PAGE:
If only we could travel through time when making investment decisions — go back and purchase Apple at $75 a share or fast-forward into the future to see if that biotech company you have your eye on makes the next big breakthrough. If only… Well, since we can’t bend the space-time continuum, let’s do the next best thing and transport ourselves into the Star Trek universe to see what kind of role models some of our favorite space travelers would be in the world of finance.
“Risk… is… why… we’re out here.”
-Capt. James T. Kirk
Jim Kirk never saw a risk that wasn’t worth taking, and he has no problem rolling the dice with his money if there’s any hope at all of winning big. Junk bonds, speculative stocks, and emerging markets don’t phase this intrepid captain one bit. Stock options, penny stocks, bitcoin, tribble futures — no problem. Our favorite day-trading swashbuckler may even try to time the market and buy a few stocks on margin when he has a gut feeling. But, before you put all your faith in the captain and blast “warp speed” into the nearest hedge fund, remember things don’t always work out well for him in the end. After all, Kirk never did make it off of Veridian III in the seventh movie (no, the prequel doesn’t count).
“Live long and prosper.”
We like the way this guy thinks. And the way we see it, if Spock wasn’t a science officer, he might have been a pretty darn good financial advisor. Spock would take a very reasoned and logical approach to mapping out his investment plan. Target date retirement funds appeal to his logical nature, as do tax efficient investment strategies, because nothing makes more sense to a Vulcan than surefire tax savings. So Spock is a big fan of muni bonds and index funds, which have historically performed well and may offer greater tax efficiency than more actively managed funds. And since he intends to live long and prosper, Spock carefully considers annuities that could support a comfortable retirement on Vulcan.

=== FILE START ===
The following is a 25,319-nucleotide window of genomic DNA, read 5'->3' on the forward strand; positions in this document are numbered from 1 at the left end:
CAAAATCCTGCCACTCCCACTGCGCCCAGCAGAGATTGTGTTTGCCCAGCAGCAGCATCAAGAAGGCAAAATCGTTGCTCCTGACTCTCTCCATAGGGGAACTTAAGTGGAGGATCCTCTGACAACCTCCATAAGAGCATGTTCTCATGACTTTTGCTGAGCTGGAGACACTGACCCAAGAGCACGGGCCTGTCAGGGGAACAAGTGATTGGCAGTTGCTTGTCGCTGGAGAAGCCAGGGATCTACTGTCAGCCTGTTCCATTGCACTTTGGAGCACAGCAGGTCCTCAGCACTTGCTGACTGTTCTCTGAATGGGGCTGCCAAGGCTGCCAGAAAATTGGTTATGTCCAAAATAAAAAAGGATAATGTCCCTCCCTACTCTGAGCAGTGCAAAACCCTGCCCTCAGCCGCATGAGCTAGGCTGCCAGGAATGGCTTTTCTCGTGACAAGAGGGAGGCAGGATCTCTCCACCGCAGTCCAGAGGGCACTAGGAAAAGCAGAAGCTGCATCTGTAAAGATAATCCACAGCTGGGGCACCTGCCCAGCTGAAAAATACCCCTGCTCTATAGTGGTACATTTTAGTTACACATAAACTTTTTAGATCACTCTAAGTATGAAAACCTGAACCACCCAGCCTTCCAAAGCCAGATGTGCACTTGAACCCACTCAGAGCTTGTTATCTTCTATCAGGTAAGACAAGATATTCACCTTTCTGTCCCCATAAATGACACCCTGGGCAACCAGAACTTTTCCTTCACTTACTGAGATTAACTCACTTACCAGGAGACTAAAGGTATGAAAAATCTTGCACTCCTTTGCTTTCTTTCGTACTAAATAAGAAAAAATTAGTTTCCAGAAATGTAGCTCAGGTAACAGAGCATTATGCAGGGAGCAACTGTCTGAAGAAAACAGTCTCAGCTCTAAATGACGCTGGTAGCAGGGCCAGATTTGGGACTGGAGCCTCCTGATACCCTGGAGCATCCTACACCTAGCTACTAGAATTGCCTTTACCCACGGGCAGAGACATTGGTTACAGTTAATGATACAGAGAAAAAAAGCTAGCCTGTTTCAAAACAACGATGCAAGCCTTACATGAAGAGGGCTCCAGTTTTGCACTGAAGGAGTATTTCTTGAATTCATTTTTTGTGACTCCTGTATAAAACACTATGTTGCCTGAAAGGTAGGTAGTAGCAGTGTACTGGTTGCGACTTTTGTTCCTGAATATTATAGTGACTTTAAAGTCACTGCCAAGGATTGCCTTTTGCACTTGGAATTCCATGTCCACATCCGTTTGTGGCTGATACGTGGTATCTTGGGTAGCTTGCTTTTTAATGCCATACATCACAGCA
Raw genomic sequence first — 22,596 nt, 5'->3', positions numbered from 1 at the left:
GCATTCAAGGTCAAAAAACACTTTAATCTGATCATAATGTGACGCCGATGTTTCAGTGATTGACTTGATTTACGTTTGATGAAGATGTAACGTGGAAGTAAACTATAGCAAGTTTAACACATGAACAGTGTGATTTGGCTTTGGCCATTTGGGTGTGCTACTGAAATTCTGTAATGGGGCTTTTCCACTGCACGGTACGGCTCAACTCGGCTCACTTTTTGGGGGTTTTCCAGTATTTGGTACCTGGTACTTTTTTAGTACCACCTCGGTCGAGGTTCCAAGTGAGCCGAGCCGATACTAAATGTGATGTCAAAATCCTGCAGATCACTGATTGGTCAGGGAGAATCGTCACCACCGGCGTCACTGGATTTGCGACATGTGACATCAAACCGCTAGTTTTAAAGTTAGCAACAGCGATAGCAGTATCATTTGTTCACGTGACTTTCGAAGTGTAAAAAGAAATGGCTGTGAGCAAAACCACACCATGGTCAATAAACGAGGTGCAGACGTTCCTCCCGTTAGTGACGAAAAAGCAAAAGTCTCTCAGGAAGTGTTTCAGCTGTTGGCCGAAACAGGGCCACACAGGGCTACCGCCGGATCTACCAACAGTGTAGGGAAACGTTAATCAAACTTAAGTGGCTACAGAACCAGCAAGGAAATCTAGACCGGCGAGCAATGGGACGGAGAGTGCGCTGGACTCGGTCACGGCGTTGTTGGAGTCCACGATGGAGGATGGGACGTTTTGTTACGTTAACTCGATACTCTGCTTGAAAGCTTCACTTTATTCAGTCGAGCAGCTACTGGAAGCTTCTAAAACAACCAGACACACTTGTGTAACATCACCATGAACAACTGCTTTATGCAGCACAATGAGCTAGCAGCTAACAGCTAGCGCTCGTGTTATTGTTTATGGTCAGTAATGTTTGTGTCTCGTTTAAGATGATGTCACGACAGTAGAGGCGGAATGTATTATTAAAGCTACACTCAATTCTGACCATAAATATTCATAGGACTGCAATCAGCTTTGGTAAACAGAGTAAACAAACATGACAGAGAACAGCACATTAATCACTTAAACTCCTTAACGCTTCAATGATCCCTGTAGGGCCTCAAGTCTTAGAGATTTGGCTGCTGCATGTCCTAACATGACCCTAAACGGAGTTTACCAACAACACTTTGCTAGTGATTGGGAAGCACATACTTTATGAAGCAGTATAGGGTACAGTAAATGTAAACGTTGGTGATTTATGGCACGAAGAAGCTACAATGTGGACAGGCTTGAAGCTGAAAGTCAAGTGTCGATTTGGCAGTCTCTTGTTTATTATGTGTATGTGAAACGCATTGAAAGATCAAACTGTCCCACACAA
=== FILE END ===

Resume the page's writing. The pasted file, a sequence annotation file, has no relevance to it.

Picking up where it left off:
“I’m a doctor not a magician.”
-Dr. Leonard McCoy
Clearly Bones isn’t expecting a lot when it comes to his investment returns. And he doesn’t much believe in taking chances with life or the stock market. McCoy plays it safe — give him a high-yield money market account, and maybe some laddered CDs, and he’s basically all set. Sensing the possibility of trouble down the road, Bones maintains a strong cash position and rumor has it he’s stashing some C-notes under his mattress just in case. McCoy will sit out on risking his money in the stock market, and as a result he risks having inflation eat away at his future spending ability. However, knowing the potentially disastrous impact of high medical bills in this century, he long ago purchased long-term care insurance to help pay for any unexpected medical costs that could detract from future earnings.
So which one of these sci-fi icons best matches your investment style? Well, before you go “all in” on any one approach, remember that when Kirk, Spock and Bones worked together, they always beat the Klingons. And there’s probably a role for each of them in a successful investment portfolio.